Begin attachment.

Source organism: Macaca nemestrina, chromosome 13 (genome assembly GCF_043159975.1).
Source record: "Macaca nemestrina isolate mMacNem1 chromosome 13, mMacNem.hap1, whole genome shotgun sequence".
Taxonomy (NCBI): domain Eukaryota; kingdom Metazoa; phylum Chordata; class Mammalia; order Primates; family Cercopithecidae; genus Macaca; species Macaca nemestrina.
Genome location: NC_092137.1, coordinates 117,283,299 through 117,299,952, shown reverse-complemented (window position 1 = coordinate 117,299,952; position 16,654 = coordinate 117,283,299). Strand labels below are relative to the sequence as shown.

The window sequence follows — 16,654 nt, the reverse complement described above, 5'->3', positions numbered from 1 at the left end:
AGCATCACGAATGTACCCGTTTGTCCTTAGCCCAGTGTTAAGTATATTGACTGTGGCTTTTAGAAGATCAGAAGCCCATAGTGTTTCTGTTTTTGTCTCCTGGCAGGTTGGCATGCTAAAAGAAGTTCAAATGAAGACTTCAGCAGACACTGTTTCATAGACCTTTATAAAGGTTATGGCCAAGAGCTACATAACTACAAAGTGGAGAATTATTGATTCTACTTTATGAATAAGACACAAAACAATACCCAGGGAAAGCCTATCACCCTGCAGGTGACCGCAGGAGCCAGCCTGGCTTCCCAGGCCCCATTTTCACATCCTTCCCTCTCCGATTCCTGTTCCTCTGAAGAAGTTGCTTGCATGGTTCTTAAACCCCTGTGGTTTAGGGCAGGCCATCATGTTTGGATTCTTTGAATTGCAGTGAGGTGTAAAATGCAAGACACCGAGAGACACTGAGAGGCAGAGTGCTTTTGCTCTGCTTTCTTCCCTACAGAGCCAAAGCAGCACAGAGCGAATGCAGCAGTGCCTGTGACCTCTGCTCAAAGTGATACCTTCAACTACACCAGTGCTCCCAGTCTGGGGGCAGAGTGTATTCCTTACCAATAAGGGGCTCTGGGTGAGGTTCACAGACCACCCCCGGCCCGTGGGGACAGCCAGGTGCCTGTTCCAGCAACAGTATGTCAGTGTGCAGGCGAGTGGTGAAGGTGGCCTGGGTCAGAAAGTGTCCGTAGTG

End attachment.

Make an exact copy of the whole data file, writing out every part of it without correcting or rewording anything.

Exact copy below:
Source organism: Macaca nemestrina, chromosome 13 (genome assembly GCF_043159975.1).
Source record: "Macaca nemestrina isolate mMacNem1 chromosome 13, mMacNem.hap1, whole genome shotgun sequence".
Taxonomy (NCBI): domain Eukaryota; kingdom Metazoa; phylum Chordata; class Mammalia; order Primates; family Cercopithecidae; genus Macaca; species Macaca nemestrina.
Genome location: NC_092137.1, coordinates 117,283,299 through 117,299,952, shown reverse-complemented (window position 1 = coordinate 117,299,952; position 16,654 = coordinate 117,283,299). Strand labels below are relative to the sequence as shown.

The window sequence follows — 16,654 nt, the reverse complement described above, 5'->3', positions numbered from 1 at the left end:
AGCATCACGAATGTACCCGTTTGTCCTTAGCCCAGTGTTAAGTATATTGACTGTGGCTTTTAGAAGATCAGAAGCCCATAGTGTTTCTGTTTTTGTCTCCTGGCAGGTTGGCATGCTAAAAGAAGTTCAAATGAAGACTTCAGCAGACACTGTTTCATAGACCTTTATAAAGGTTATGGCCAAGAGCTACATAACTACAAAGTGGAGAATTATTGATTCTACTTTATGAATAAGACACAAAACAATACCCAGGGAAAGCCTATCACCCTGCAGGTGACCGCAGGAGCCAGCCTGGCTTCCCAGGCCCCATTTTCACATCCTTCCCTCTCCGATTCCTGTTCCTCTGAAGAAGTTGCTTGCATGGTTCTTAAACCCCTGTGGTTTAGGGCAGGCCATCATGTTTGGATTCTTTGAATTGCAGTGAGGTGTAAAATGCAAGACACCGAGAGACACTGAGAGGCAGAGTGCTTTTGCTCTGCTTTCTTCCCTACAGAGCCAAAGCAGCACAGAGCGAATGCAGCAGTGCCTGTGACCTCTGCTCAAAGTGATACCTTCAACTACACCAGTGCTCCCAGTCTGGGGGCAGAGTGTATTCCTTACCAATAAGGGGCTCTGGGTGAGGTTCACAGACCACCCCCGGCCCGTGGGGACAGCCAGGTGCCTGTTCCAGCAACAGTATGTCAGTGTGCAGGCGAGTGGTGAAGGTGGCCTGGGTCAGAAAGTGTCCGTAGTG